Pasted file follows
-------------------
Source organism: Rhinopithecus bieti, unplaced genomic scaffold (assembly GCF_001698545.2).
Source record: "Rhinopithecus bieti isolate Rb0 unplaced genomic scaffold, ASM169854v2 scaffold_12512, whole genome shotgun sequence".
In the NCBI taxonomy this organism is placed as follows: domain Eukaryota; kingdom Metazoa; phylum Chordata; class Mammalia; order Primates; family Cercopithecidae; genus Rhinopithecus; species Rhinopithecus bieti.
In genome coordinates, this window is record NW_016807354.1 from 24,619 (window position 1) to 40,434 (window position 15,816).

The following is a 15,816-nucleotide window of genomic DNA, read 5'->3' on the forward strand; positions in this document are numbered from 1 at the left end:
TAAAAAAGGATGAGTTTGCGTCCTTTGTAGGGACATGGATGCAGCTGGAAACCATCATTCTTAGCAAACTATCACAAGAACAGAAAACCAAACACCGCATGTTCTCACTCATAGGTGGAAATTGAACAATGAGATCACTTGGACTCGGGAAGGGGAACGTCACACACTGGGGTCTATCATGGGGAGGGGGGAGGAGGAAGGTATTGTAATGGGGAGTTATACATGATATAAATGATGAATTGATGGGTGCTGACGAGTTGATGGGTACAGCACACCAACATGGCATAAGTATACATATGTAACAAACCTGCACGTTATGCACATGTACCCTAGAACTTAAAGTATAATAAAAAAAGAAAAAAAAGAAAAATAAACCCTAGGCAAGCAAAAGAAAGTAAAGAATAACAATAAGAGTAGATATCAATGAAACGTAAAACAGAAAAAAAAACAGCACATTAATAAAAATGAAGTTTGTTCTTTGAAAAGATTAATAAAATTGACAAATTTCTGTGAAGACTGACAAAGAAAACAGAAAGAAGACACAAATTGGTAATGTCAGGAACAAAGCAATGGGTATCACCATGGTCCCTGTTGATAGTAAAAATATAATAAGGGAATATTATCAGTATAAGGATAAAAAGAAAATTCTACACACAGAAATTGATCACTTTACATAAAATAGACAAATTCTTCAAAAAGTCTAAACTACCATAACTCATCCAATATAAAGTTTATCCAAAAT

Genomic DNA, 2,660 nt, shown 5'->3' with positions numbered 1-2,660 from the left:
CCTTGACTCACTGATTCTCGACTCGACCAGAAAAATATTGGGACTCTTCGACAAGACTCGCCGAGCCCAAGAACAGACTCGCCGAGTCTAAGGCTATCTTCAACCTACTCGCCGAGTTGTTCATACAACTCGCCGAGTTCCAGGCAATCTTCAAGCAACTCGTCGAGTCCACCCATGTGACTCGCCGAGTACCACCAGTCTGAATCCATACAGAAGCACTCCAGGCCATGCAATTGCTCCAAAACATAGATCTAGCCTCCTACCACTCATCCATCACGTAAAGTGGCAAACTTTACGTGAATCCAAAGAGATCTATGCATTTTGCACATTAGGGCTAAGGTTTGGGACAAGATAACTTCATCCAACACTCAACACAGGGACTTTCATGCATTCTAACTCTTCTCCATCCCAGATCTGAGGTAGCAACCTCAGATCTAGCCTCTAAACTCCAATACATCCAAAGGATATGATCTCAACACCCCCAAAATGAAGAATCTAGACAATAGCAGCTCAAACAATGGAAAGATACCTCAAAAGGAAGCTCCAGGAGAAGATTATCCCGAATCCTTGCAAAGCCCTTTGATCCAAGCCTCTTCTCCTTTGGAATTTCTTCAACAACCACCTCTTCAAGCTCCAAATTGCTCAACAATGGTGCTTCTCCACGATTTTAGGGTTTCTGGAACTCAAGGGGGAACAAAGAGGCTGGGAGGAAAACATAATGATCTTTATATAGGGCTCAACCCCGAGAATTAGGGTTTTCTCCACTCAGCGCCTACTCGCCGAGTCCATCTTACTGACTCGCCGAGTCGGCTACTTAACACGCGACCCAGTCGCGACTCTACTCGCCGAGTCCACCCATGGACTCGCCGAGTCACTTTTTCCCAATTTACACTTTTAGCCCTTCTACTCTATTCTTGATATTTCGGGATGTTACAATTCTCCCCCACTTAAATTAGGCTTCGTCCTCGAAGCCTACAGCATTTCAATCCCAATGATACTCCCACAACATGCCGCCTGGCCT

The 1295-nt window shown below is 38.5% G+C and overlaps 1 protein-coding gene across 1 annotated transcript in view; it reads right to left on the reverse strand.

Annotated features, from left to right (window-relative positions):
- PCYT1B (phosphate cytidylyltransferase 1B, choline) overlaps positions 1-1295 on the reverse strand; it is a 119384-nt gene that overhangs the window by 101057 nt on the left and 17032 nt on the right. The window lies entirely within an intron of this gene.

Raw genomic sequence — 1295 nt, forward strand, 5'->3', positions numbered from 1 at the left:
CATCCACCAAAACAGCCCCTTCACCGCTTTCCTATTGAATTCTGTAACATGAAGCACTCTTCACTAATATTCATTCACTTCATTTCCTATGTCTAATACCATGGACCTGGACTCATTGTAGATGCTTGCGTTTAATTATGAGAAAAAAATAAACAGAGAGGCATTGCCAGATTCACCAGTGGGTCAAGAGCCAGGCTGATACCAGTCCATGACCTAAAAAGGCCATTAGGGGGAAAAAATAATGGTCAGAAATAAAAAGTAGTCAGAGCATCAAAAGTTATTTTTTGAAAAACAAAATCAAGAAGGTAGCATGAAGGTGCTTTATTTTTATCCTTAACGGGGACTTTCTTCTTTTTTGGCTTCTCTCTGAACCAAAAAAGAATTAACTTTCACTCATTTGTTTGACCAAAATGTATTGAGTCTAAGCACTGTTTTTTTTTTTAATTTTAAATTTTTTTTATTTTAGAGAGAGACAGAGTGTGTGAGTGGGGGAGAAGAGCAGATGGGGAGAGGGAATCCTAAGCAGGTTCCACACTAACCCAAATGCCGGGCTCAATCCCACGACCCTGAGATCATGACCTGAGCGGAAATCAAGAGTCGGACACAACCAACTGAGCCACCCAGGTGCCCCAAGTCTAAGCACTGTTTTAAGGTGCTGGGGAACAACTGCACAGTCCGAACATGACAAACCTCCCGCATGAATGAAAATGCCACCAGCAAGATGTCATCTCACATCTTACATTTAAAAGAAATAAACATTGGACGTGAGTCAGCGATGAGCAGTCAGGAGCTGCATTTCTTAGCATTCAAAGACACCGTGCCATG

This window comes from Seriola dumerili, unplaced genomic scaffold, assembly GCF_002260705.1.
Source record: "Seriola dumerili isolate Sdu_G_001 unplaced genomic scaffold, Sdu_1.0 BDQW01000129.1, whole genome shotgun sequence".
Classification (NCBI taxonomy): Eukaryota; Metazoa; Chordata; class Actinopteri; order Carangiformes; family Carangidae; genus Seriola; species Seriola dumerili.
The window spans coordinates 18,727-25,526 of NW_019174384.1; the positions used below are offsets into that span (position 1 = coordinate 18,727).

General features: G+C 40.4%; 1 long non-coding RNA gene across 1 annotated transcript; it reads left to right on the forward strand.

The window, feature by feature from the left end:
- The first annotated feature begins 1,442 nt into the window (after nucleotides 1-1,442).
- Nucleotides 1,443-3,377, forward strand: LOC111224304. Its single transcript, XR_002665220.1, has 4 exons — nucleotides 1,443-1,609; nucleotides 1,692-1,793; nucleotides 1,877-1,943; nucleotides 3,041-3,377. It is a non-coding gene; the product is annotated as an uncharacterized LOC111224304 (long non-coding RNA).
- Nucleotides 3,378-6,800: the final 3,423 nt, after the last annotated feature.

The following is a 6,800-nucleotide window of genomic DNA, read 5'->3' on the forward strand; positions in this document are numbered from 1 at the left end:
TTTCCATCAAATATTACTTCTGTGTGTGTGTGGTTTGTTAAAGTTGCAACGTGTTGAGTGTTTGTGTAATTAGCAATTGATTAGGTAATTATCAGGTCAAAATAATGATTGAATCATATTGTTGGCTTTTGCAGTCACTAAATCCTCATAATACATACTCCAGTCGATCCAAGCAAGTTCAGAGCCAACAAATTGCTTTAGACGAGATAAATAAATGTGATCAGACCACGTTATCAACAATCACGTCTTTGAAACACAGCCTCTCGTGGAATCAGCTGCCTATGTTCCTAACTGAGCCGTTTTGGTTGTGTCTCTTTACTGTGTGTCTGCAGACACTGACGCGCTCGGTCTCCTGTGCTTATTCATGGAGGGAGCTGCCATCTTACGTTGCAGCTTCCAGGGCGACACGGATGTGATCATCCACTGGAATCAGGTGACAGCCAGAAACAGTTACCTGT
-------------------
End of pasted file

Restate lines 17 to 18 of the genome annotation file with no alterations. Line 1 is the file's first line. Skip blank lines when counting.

The window spans coordinates 18,727-25,526 of NW_019174384.1; the positions used below are offsets into that span (position 1 = coordinate 18,727).

General features: G+C 40.4%; 1 long non-coding RNA gene across 1 annotated transcript; it reads left to right on the forward strand.